European Journal of Therapeutics
Original Article

Herbal Drug BNO 1016 Versus Fluticasone Propionate Nasal Spray in the Treatment of Chronic Rhinosinusitis without Nasal Polyps: A Preliminary Report

1.

Department of Otorhinolaryngology, Military Medical Academy Faculty of Medicine, University of Defense, Crnotravska 17, Belgrade, Serbia

2.

ENT Hospital “Dr. Žutić”, Belgrade, Serbia

3.

Department of Otorhinolaryngology, University Hospital of Banja Luka Clinical Center, Banja Luka, Bosnia and Herzegovina

4.

Department of Otorhinolaryngology, University Hospital “St. Mother Theresa”, Skopje, Republic of North Macedonia

5.

Institute for Pharmacy, Military Medical Academy Faculty of Medicine, University of Defense, Crnotravska 17, Belgrade, Serbia

Eur J Ther 2020; 26: 192-201
DOI: 10.5152/eurjther.2020.19117
Read: 52 Downloads: 68 Published: 22 September 2020

Objective: Current evidence supports the use of herbal drugs in the reduction of symptoms of acute (ARS) and chronic rhinosinusitis (CRS). Intranasal corticosteroids are the first line treatment option for treating CRS with or without nasal polyps. This study was designed to compare the safety and efficacy of plant medication BNO 1016 and fluticasone propionate nasal spray (FPNS) for treating CRS without nasal polyps (CRSsNP).

Methods: Forty subjects with CRSsNP were randomly divided into two treatment groups that comprised 20 patients each. The patients from Group 1 were treated with herbal drug BNO 1016, tablets of 160 mg, 3×1/d per os, for 28 d. The patients from Group 2 used FPNS 200 μg once daily, 2 puffs in each nostril in the morning for 28 d. We evaluated the nasal total symptom score (TSS), individual scores for each symptom (nasal congestion/obstruction, rhinorrhea/postnasal discharge, facial pain with the sense of pressure, headache, loss of the sense of smell), total endoscopic score (TES), and individual endoscopic signs (edema of the nasal mucosa, nasal secretion, and nasal crusting), before and after the therapy.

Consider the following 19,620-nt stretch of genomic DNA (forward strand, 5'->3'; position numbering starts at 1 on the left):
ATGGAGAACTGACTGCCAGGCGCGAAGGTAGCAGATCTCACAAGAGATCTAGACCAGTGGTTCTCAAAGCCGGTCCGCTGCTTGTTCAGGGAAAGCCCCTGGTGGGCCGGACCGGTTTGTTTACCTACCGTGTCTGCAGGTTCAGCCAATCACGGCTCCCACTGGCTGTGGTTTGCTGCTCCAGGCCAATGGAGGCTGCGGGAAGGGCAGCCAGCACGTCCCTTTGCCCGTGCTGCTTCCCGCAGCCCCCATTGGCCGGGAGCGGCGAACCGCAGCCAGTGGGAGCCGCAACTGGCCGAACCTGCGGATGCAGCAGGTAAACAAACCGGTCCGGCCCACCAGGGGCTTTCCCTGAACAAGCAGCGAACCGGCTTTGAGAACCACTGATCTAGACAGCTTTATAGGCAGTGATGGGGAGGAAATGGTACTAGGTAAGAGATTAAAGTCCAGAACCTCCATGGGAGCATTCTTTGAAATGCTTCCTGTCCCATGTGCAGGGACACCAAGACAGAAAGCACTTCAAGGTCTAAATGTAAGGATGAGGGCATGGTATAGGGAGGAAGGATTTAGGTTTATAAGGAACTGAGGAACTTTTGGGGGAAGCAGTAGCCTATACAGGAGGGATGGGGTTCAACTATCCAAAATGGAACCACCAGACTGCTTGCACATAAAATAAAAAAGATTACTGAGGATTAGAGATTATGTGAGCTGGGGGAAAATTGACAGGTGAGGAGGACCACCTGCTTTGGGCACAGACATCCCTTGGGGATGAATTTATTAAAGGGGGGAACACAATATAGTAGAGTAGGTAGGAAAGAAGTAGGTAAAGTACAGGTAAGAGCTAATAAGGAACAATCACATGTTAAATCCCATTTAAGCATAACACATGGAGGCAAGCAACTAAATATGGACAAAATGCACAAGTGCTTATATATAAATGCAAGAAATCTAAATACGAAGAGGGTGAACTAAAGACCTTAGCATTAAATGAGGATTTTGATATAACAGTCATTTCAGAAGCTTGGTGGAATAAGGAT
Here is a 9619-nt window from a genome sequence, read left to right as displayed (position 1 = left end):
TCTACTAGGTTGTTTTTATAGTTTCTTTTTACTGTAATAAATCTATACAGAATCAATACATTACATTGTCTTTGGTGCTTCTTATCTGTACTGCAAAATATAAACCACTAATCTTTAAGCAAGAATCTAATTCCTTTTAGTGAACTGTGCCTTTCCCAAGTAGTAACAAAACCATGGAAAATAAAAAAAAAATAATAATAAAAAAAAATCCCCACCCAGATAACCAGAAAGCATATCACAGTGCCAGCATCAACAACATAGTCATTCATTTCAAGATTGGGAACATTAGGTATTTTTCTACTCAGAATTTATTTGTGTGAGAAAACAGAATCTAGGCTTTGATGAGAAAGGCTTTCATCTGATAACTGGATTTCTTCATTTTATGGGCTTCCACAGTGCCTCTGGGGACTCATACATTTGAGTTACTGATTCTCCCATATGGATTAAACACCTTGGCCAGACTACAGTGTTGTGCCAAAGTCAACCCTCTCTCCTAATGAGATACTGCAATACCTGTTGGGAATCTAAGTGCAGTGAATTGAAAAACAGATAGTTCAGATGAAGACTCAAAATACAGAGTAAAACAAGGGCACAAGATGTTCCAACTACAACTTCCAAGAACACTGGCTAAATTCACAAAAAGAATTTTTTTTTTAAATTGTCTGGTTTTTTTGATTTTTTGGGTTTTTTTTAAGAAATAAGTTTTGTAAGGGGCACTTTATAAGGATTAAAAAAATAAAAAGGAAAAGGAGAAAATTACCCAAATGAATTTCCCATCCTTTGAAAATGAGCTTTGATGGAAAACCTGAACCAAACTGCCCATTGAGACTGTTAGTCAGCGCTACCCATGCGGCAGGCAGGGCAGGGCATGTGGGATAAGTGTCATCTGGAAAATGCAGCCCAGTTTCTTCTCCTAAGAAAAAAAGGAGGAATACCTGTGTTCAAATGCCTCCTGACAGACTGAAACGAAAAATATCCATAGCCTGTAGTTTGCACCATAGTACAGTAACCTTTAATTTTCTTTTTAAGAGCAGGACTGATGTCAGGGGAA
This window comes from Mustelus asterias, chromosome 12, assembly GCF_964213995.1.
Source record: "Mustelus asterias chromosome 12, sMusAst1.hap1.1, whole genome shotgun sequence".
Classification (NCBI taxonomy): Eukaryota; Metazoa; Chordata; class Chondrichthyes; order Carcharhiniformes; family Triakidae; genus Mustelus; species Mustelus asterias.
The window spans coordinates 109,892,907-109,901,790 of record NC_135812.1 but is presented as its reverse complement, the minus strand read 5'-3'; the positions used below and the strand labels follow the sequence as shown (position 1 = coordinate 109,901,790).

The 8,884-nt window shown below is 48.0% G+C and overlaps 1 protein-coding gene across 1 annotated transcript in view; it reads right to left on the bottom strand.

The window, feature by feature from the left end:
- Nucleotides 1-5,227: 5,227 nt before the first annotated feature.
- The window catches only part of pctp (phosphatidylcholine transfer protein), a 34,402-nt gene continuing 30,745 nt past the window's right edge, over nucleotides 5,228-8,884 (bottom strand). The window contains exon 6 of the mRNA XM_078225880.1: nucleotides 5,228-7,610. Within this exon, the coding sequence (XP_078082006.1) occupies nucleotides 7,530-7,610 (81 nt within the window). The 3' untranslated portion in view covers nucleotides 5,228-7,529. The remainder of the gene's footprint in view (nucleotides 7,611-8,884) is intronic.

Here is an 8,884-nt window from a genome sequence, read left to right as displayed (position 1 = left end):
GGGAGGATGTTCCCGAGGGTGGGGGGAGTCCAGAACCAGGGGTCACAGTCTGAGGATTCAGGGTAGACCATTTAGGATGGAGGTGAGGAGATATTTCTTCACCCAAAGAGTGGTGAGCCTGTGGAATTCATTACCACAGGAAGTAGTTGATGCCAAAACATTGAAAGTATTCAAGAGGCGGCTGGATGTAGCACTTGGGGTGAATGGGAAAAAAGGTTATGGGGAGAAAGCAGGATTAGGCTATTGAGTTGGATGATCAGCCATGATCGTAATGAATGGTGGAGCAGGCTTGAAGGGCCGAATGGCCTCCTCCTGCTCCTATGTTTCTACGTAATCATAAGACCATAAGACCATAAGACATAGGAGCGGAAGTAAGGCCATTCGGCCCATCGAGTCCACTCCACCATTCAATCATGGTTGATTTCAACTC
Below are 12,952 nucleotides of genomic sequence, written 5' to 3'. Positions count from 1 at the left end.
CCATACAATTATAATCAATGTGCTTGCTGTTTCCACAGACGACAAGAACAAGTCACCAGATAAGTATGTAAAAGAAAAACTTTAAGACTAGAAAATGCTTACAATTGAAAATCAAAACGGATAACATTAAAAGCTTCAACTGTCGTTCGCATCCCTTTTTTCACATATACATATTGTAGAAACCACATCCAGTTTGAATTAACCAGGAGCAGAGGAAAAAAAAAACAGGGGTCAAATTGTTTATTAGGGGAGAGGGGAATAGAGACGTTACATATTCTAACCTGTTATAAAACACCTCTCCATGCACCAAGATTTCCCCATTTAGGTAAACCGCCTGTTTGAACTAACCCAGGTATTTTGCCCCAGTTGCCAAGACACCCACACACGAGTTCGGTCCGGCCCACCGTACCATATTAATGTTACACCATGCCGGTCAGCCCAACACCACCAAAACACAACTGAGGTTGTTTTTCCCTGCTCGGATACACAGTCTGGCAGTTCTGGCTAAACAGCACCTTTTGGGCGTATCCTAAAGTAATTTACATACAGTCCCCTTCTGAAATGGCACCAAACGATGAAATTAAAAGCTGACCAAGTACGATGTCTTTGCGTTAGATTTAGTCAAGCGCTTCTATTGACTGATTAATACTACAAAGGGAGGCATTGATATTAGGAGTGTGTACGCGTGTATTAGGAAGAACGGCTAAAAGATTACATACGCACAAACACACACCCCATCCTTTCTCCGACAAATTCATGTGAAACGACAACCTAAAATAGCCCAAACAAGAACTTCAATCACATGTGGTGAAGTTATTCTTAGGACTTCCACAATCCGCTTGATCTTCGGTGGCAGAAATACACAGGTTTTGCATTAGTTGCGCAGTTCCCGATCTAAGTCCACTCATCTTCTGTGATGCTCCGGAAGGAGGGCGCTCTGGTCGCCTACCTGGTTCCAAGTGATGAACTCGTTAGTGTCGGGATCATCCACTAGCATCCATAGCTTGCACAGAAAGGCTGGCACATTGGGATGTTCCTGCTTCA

Results: TSS was lower on Day 7 (p=0.008), Day 14 (p=0.004), Day 21 (p<0.001), and Day 28 (p=0.002) in patients treated with BNO 1016. Moreover, the TES was lower on Day 21 (p=0.001) and Day 28 (p=0.002) in subjects who were on therapy with BNO 1016. No adverse events were noted in Group 1; however, in patients treated with intranasal glucocorticoids, 2 patients reported mild nasal bleeding, and 1 reported a sense of dryness in the nose.

Conclusion: BNO 1016 could be a good alternative to intranasal corticosteroids in the treatment of CRSsNP without adverse events.

How to cite: Perić A, Gaćeša D, Aleksić A, Kopacheva-Barsova G, Perić AV. Herbal Drug BNO 1016 Versus Fluticasone Propionate Nasal Spray in the Treatment of Chronic Rhinosinusitis without Nasal Polyps: A Preliminary Report. Eur J Ther 2020; 26(3): 192-201.

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EISSN 2564-7040